After receiving online acclaim from Hollywood icon Leonardo DiCaprio, an Indian man who discovered a rare new species of fish almost three years ago has experienced a surge in popularity.
In 2020, Abraham A, a former paramilitary soldier from Kerala in southern India, discovered a brand-new species of underground fish known as the Pathala Eel Loach.
The fish’s name, Pathala, which means “below the feet” in Sanskrit, refers to its underground habitat.
The little species that resembles a snake lives in aquifers, which are substantial deposits of permeable rock and silt that store groundwater.
Mr. Abraham, who resides in the Alappuzha region, said the discovery was discovered by accident when he noticed “a red thread in the bucket” while taking a bath.
He scooped it out to take a closer look since he was curious and saw the thread was in motion.
Mr. Abraham put it in a glass jar and got in touch with Dr. Binoy Thomas, a lecturer at a nearby college, who connected him with scientists at the Kerala University of Fisheries and Ocean Studies (Kufos), who were able to identify the new species.
They discovered four more fish of the same species in Mr. Abraham’s well and water tank over the ensuing few weeks.
The remarkable finding came back into the public eye this week when environmental activist Leonardo DiCaprio commended Mr. Abraham and shared a colorful Instagram photo of the Pathala Eel Loach.
“The wild is all around us, and sometimes all it takes to discover a new species is going about a normal day,” the actor remarked.
The revelation, according to DiCaprio, “how citizen science” was the “key for researchers to study these unknown, underground ecosystems”.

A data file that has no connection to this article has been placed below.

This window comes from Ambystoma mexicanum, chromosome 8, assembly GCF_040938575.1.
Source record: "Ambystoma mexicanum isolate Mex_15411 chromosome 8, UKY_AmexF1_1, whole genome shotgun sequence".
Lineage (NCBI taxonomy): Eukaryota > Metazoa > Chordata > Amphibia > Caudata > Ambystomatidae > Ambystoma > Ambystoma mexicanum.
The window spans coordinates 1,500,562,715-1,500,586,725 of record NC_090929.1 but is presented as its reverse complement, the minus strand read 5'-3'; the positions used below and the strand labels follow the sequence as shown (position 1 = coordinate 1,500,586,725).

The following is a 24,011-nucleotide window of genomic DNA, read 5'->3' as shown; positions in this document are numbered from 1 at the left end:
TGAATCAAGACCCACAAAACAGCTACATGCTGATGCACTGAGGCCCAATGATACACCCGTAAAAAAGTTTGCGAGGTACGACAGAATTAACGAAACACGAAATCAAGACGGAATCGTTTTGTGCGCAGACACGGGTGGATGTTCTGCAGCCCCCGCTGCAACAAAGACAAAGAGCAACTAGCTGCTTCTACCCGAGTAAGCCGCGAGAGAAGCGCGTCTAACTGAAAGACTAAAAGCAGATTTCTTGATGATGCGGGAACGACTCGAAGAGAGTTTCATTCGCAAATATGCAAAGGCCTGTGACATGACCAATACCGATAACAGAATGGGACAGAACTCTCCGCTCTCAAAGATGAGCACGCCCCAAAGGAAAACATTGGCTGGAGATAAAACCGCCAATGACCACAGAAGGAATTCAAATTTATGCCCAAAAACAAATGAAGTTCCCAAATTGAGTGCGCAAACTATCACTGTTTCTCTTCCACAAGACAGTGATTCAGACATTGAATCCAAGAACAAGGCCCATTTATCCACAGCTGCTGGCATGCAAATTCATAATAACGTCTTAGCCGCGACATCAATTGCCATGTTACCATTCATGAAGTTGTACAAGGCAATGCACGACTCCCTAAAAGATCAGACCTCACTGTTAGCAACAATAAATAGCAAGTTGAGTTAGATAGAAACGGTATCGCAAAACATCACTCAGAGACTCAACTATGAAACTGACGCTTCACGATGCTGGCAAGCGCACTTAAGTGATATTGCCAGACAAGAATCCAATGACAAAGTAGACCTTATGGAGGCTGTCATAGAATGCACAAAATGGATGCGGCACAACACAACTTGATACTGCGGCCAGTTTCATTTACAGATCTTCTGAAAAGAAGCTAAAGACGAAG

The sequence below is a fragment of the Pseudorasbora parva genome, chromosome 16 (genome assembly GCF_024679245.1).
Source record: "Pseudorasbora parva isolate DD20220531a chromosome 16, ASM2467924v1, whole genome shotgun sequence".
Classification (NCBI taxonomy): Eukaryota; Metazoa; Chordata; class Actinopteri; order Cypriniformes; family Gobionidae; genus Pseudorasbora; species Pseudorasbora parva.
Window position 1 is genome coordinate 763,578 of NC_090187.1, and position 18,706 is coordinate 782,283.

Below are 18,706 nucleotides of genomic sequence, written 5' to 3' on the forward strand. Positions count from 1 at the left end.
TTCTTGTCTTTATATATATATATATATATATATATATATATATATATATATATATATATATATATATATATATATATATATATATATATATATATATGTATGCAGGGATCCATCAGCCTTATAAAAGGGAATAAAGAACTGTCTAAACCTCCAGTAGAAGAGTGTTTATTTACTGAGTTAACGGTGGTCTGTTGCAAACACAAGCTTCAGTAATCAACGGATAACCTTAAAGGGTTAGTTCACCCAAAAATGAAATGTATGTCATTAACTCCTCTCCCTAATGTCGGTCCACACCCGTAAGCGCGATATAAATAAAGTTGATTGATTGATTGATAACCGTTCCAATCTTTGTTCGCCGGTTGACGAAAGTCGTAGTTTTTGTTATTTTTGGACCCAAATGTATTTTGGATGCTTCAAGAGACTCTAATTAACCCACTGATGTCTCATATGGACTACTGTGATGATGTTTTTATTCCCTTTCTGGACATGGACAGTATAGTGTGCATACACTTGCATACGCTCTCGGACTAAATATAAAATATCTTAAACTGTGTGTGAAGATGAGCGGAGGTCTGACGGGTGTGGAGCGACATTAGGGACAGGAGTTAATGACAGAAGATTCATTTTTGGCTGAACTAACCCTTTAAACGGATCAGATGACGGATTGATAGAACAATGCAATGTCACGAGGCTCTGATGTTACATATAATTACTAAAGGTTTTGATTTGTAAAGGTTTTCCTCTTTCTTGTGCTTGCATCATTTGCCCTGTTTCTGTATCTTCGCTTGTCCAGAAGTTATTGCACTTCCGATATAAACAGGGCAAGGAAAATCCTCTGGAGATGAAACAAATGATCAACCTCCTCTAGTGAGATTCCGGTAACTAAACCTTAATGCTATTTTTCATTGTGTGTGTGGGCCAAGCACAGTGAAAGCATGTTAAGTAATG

Fish often reside in rivers, lakes, or other bodies of surface water, but the Pathala Eel Loach is a type of underground fish that inhabits groundwater.
In India, there are 17–18 of these species, at least 11 of which are found in Kerala, according to Dr. Rajeev Raghavan, an assistant professor at Kufos, who spoke to BBC Hindi.
These fish are special since they can only be found in a few countries, including Mexico, China, and India, which has the greatest diversity of groundwater fish.
Since these fish live in groundwater, the only time they can be caught is if they unintentionally escape through taps, according to Mr. Raghavan.
The aquifers are interconnected by wells, and the fish occasionally show up there when the wells dry up in the summer. With around seven million houses in the state’s highland and midland regions, Kerala boasts India’s greatest density of homestead wells.
The fish in Mr. Abraham’s case might have migrated from the groundwater into the well, then into the water tank on the roof, before ending up in his bucket via the faucet.
“It is an accidental opportunistic kind of sampling,” Dr. Raghavan remarked.
According to the expert, before the 1950s, nothing was known about fish that live in groundwater. Only in 2015, when Kufos began researching them as part of a state-funded project, was their existence in Kerala established.
The university then established a Citizen Science Network to inform the public that such fish could end up in dry wells or up through taps.
“We instructed them to phone or message us. This is how we amassed more than 150 specimens of each of the 11 species, according to Dr. Raghavan.
According to experts, the finding of the Pathala Eel Loach is also significant in terms of evolution.
According to Dr. Raghavan, “most groundwater fish are ancient,” and a study of one of the 11 species discovered in Kerala revealed that its origins date back 125 million years, during the time that dinosaurs were still active on the planet.
According to him, all fish that are imprisoned in subsurface systems have existed for millions of years.
The discovery was important to Mr. Abraham right away.
But with DiCaprio’s post, it became even more noteworthy. Such an enormous man has adopted my name. I’m overjoyed and overjoyed,” he declared.
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